Kicking off the day at edie’s SPARK! Energy Leaders Club event in Birmingham last week, the Energy Institute’s new president-elect and former National Grid chief executive Holliday delivered a rousing keynote speech on the current business energy trends in the UK – and how the industry has changed over the past six decades.

Holliday, who led National Grid from 2007 to 2016, noted that a change of pace in the sector has seen the country switch away from a focus on the scale of energy systems to “reversing” that approach and placing more power into the hands of individual energy users.

He went on to state that the new energy movement is something of a “chaotic revolution”, and not just a “step-by-step transformation”.

Arguing that a shift towards decarbonised, decentralised, digitalised and democratised energy had brought about “seismic” change from a supply-side industry to a demand-side industry, Holliday said: “It’s almost as if we are reversing where we were in the 1950s, when everything was conglomerating in the global economy and businesses were merging together.”

Sign of the times 

Holliday championed the role of solar and wind in driving a change in how users interacted and consumed energy. Almost 30% of the UK’s electricity in 2017 was generated from renewables, nearly a 5% increase on the previous year, as increased solar and wind installations continue to decarbonise the UK’s energy and electricity mix.

He also praised the role that Government policy – notably the Climate Change Act (CCA) – has played in creating an enabling economic environment for renewables, despite recent cuts to legislation mechanisms including Feed-in Tariffs (FiTs). Holliday was one of 10 industry figures who recently provided their insights into the positive impacts of the CCA, 10 years after the legislation’s passing. 

Finally, Holliday claimed that businesses, organisations, start-ups and innovators had revolutionised how commercial energy users consume energy, noting the importance of battery storage in supporting businesses in decarbonising electricity mixes. BAcking up this claim, new research by trade bodies RenewableUK and the Solar Trade Association (STA) found that planning permission applications to install energy storage facilities in the UK have quadrupled since 2016, with a massive increase in capacity expected in the next few years.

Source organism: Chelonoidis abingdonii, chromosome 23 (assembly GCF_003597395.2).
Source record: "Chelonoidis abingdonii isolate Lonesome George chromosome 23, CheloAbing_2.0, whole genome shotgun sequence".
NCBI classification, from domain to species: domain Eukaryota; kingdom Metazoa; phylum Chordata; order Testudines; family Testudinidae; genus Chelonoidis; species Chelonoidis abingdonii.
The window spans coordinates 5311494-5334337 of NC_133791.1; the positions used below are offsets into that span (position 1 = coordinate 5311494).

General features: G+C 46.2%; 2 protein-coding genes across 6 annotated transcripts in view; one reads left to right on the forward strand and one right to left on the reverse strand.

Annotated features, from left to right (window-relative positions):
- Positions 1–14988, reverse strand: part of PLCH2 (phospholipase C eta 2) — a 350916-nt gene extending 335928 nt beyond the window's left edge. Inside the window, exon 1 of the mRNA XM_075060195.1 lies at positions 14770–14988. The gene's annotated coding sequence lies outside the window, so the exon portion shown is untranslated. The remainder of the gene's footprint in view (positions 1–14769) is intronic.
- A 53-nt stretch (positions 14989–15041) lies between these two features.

Matt Mace

Comments (1)


    Here in Pakistan, as you must be well aware, that there has been energy crises and shortfall in both electricity generation, and consumption.
    Recently, the we came across a working wikipedia paper in respect of carbon capture, storage and conversion into fuel, which could be very beneficial to production of energy, which will be absolutely carbon free, and very very helpful as climate change.

    Pakistan, is hacked by its industries, in coal power generation units, local industries which emits huge quantities of C02, causing pollution, and thus its majority population both in cities and rural area are exposed to health hazards.

    We had contacted the company Messrs. Carbon Engineering company which has opted to manufacture production units for capture of Co2 and conversion into Fuel, and has established such unit at Squamish city in British Columbia, Canada, and are awaiting their response.

    We happened to see your credential, as an authority in renewable energy, and wonder if you would be interested to help Pakistan in its revolution to over its energy crises, and further advise, whether these plants to capture Co2 and its conversion into fuel, can be of assistance for us.

    We can discuss our further plans, incase of your interests, and in the meanwhile, assuring you of our best attention, at all time.

    Egr. J.A.Durrani

Action inspires action. Stay ahead of the curve with sustainability and energy newsletters from edie